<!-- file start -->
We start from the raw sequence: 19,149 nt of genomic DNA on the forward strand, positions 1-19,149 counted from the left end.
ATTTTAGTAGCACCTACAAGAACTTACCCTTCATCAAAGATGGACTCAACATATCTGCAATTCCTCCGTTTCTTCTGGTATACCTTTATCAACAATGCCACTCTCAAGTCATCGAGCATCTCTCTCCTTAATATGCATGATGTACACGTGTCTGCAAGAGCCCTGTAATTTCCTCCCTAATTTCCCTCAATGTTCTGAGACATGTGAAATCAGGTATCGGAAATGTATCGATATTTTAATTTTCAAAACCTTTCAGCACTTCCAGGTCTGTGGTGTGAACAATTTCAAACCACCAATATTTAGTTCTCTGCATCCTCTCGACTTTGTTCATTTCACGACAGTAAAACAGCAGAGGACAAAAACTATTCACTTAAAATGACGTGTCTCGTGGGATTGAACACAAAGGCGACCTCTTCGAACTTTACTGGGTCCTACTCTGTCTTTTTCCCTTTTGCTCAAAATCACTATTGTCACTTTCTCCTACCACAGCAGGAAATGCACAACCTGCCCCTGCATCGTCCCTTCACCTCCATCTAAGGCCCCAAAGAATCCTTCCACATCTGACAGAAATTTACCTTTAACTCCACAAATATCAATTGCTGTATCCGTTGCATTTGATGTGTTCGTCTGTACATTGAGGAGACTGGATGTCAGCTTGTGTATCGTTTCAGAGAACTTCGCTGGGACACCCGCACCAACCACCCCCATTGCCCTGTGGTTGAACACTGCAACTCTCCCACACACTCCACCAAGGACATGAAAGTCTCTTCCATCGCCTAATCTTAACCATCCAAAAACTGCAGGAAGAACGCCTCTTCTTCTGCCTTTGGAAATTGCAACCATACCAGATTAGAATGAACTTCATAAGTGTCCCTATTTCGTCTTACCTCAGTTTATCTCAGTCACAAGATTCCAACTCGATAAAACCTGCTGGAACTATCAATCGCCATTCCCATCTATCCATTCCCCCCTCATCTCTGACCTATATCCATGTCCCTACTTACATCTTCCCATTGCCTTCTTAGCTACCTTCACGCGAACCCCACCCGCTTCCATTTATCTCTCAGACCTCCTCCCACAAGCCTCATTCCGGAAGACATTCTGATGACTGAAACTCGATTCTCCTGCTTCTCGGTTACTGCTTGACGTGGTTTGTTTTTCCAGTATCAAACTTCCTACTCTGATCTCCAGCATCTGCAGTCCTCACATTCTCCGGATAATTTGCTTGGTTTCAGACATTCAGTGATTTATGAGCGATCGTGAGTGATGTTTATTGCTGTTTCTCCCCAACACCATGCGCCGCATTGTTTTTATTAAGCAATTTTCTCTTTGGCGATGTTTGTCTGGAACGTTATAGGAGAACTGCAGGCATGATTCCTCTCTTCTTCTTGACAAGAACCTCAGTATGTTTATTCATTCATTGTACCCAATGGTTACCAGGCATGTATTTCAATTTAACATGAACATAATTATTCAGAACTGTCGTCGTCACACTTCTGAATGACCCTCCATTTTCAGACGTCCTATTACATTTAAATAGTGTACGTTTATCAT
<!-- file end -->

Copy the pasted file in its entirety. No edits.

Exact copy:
We start from the raw sequence: 19,149 nt of genomic DNA on the forward strand, positions 1-19,149 counted from the left end.
ATTTTAGTAGCACCTACAAGAACTTACCCTTCATCAAAGATGGACTCAACATATCTGCAATTCCTCCGTTTCTTCTGGTATACCTTTATCAACAATGCCACTCTCAAGTCATCGAGCATCTCTCTCCTTAATATGCATGATGTACACGTGTCTGCAAGAGCCCTGTAATTTCCTCCCTAATTTCCCTCAATGTTCTGAGACATGTGAAATCAGGTATCGGAAATGTATCGATATTTTAATTTTCAAAACCTTTCAGCACTTCCAGGTCTGTGGTGTGAACAATTTCAAACCACCAATATTTAGTTCTCTGCATCCTCTCGACTTTGTTCATTTCACGACAGTAAAACAGCAGAGGACAAAAACTATTCACTTAAAATGACGTGTCTCGTGGGATTGAACACAAAGGCGACCTCTTCGAACTTTACTGGGTCCTACTCTGTCTTTTTCCCTTTTGCTCAAAATCACTATTGTCACTTTCTCCTACCACAGCAGGAAATGCACAACCTGCCCCTGCATCGTCCCTTCACCTCCATCTAAGGCCCCAAAGAATCCTTCCACATCTGACAGAAATTTACCTTTAACTCCACAAATATCAATTGCTGTATCCGTTGCATTTGATGTGTTCGTCTGTACATTGAGGAGACTGGATGTCAGCTTGTGTATCGTTTCAGAGAACTTCGCTGGGACACCCGCACCAACCACCCCCATTGCCCTGTGGTTGAACACTGCAACTCTCCCACACACTCCACCAAGGACATGAAAGTCTCTTCCATCGCCTAATCTTAACCATCCAAAAACTGCAGGAAGAACGCCTCTTCTTCTGCCTTTGGAAATTGCAACCATACCAGATTAGAATGAACTTCATAAGTGTCCCTATTTCGTCTTACCTCAGTTTATCTCAGTCACAAGATTCCAACTCGATAAAACCTGCTGGAACTATCAATCGCCATTCCCATCTATCCATTCCCCCCTCATCTCTGACCTATATCCATGTCCCTACTTACATCTTCCCATTGCCTTCTTAGCTACCTTCACGCGAACCCCACCCGCTTCCATTTATCTCTCAGACCTCCTCCCACAAGCCTCATTCCGGAAGACATTCTGATGACTGAAACTCGATTCTCCTGCTTCTCGGTTACTGCTTGACGTGGTTTGTTTTTCCAGTATCAAACTTCCTACTCTGATCTCCAGCATCTGCAGTCCTCACATTCTCCGGATAATTTGCTTGGTTTCAGACATTCAGTGATTTATGAGCGATCGTGAGTGATGTTTATTGCTGTTTCTCCCCAACACCATGCGCCGCATTGTTTTTATTAAGCAATTTTCTCTTTGGCGATGTTTGTCTGGAACGTTATAGGAGAACTGCAGGCATGATTCCTCTCTTCTTCTTGACAAGAACCTCAGTATGTTTATTCATTCATTGTACCCAATGGTTACCAGGCATGTATTTCAATTTAACATGAACATAATTATTCAGAACTGTCGTCGTCACACTTCTGAATGACCCTCCATTTTCAGACGTCCTATTACATTTAAATAGTGTACGTTTATCAT